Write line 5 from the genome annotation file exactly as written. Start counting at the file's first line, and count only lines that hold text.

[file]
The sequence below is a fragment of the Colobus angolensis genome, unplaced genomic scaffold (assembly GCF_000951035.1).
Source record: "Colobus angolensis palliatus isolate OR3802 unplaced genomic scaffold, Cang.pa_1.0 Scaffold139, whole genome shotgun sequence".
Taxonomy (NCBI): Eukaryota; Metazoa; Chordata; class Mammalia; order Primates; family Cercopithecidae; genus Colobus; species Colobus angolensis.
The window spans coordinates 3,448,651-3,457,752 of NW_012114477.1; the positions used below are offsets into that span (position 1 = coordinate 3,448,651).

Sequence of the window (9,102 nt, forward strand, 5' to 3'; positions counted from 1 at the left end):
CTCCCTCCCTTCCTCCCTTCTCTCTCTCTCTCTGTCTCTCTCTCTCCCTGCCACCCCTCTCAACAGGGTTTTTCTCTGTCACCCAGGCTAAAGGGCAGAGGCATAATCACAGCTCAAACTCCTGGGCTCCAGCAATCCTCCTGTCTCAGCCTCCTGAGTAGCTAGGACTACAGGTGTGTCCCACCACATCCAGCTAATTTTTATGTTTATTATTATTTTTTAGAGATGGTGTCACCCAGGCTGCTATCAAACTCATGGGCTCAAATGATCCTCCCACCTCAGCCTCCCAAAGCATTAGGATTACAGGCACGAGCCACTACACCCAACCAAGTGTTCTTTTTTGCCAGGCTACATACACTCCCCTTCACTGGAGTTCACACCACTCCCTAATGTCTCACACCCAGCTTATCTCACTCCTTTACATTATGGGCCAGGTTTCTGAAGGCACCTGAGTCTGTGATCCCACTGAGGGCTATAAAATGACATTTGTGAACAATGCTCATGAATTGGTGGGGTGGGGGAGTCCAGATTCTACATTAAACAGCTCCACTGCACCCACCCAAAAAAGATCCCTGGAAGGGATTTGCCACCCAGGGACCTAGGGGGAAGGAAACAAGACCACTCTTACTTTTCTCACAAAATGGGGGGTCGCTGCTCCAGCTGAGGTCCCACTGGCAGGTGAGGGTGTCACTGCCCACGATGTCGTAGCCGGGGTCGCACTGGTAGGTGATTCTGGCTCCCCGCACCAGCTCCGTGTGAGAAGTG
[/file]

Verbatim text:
Sequence of the window (9,102 nt, forward strand, 5' to 3'; positions counted from 1 at the left end):